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Women Artists

A spotlight on outstanding women artists and their works in the Royal Collection

Traditionally, the history of art has almost exclusively been told as a story of male achievement. This is perhaps neatly illustrated by the term ‘masterpiece’, itself gendered, which is commonly applied to creative works across disciplines. Major art collections, including the Royal Collection, do not hold an equal or similar number of works by men and women, which reflects the lack of opportunities and many socio-economic obstacles women have faced in becoming professional artists. It has also generally been the case that female artists have not been granted the same attention – through scholarship, in temporary exhibitions and museums’ permanent displays – as their male counterparts. The second half of the twentieth century saw some art historians recognise the marginalisation of women's creativity, leading to a reassessment of the traditional canon of art which continues today.

There are drawings, paintings, sculptures, bindings, ceramics, prints, book illustrations, photographs and needlework in the Royal Collection made by women, from the sixteenth century to the present day. The Women Artists trail presents highlights from this very rich corpus of material and complements a separate exploration of the significant body of work by women photographers in the Royal Collection.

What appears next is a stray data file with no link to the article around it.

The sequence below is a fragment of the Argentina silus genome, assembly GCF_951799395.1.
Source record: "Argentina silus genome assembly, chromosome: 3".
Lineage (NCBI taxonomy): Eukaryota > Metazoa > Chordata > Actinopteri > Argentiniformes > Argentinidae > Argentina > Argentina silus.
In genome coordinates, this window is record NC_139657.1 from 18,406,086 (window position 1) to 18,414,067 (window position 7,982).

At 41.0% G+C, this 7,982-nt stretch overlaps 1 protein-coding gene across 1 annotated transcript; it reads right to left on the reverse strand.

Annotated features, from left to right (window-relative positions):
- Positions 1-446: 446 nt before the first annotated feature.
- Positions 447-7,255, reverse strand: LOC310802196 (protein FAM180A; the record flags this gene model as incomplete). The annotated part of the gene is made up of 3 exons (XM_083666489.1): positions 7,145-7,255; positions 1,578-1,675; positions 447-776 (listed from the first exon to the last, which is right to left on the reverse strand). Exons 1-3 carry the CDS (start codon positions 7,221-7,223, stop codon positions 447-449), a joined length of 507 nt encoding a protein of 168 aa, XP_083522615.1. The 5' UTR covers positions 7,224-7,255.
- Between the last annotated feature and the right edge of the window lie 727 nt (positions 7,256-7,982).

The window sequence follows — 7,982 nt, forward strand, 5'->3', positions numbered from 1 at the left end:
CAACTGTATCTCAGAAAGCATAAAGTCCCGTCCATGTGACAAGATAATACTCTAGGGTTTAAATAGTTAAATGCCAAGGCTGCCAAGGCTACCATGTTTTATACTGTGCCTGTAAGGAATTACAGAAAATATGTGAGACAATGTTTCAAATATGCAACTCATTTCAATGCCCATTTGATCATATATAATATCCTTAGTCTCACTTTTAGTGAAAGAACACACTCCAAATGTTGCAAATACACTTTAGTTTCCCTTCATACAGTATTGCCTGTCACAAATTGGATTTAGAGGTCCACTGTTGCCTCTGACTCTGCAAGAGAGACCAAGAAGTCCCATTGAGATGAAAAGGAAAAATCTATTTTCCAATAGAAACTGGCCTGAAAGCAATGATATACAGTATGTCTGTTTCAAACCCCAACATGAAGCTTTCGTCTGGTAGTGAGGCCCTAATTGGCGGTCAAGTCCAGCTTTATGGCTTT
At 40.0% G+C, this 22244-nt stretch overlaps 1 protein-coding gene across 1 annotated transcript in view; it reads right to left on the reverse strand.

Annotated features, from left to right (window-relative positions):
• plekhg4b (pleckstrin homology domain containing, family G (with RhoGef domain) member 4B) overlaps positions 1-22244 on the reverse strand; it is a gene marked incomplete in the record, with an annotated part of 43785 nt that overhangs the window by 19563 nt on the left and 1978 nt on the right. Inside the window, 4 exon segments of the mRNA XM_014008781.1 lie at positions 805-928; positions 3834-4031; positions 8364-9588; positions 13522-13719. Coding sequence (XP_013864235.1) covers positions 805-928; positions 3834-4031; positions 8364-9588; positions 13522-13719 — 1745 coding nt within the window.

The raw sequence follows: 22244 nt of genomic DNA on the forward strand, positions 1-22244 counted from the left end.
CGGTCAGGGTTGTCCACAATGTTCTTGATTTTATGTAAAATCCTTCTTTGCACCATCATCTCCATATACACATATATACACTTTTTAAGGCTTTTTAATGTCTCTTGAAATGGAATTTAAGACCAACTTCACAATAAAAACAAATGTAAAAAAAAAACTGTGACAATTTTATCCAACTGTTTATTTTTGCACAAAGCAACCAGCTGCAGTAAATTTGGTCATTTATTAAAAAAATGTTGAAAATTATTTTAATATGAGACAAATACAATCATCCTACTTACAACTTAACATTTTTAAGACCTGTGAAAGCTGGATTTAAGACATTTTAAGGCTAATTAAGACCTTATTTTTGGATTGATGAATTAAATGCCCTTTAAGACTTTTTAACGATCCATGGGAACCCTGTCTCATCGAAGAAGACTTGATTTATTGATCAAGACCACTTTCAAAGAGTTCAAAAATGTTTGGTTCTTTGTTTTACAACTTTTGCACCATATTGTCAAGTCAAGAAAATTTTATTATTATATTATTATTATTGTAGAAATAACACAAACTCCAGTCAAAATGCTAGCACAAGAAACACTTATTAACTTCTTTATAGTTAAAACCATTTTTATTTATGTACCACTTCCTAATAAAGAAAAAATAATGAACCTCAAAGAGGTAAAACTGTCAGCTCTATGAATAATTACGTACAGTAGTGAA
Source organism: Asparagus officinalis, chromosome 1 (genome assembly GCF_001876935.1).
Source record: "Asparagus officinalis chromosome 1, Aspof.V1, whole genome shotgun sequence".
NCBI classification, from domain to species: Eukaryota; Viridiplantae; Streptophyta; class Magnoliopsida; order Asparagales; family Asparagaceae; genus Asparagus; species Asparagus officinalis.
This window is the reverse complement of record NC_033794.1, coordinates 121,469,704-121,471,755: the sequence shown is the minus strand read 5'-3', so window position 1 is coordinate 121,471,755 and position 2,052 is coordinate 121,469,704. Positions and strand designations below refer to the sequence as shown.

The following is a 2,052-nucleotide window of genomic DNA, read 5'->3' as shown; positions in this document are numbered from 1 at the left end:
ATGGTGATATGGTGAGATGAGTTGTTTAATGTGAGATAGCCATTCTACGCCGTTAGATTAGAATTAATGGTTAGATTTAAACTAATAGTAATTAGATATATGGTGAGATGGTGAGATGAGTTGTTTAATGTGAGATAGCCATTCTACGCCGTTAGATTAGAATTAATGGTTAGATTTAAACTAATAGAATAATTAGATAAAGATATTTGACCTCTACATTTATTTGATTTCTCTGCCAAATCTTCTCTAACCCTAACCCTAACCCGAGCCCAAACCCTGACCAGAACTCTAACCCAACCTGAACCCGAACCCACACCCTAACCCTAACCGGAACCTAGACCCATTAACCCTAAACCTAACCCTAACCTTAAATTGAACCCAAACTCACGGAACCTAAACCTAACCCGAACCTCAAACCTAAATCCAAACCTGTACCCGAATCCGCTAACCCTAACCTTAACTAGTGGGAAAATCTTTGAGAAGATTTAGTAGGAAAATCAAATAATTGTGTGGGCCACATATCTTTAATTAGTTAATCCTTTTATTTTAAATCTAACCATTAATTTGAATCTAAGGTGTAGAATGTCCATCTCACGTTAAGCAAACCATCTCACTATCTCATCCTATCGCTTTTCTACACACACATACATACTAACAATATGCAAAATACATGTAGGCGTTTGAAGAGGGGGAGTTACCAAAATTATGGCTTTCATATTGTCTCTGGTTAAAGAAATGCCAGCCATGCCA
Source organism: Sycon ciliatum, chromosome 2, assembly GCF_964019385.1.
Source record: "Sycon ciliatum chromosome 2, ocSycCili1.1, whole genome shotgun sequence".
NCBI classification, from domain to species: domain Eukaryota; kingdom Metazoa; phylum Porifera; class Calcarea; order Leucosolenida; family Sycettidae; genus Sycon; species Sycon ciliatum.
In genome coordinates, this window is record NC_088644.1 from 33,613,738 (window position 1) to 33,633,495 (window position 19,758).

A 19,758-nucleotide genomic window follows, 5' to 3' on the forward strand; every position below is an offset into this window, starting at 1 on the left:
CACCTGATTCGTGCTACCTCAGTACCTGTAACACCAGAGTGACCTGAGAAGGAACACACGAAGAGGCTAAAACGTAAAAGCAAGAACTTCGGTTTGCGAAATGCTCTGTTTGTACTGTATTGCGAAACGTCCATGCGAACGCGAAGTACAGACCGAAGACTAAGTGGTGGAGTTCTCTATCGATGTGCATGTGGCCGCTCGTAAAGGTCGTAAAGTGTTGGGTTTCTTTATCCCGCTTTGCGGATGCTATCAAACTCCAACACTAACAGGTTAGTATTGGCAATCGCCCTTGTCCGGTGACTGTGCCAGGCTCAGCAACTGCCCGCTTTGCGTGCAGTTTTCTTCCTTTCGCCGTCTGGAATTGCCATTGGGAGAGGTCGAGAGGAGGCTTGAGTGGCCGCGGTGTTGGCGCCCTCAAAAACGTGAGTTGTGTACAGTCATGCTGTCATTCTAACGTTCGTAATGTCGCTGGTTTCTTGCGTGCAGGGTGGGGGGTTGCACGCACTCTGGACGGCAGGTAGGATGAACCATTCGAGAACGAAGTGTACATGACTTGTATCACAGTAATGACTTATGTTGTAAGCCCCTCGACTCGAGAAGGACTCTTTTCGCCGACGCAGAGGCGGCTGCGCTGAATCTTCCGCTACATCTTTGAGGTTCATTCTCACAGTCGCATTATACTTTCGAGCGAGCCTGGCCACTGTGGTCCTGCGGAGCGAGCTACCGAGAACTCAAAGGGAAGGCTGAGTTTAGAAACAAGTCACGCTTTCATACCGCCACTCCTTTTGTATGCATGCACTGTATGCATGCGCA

Some of the female artists, sculptors and designers represented in this trail are more familiar names than others, and this is not a complete survey of the subject; the Royal Collection is not a representative collection of the history of art – the women artists represented in it, for example, are predominantly of western European origin – but rather a reflection of the individual tastes of different monarchs, their consorts and other royal family members over five centuries.

Explore all sections of the trail below to learn more about some of the achievements of women in the arts and see examples of the superlative quality and variety of the works they created.

The income from your ticket contributes directly to The Royal Collection Trust, a registered charity. The aims of The Royal Collection Trust are the care and conservation of the Royal Collection, and the promotion of access and enjoyment through exhibitions, publications, loans and educational activities.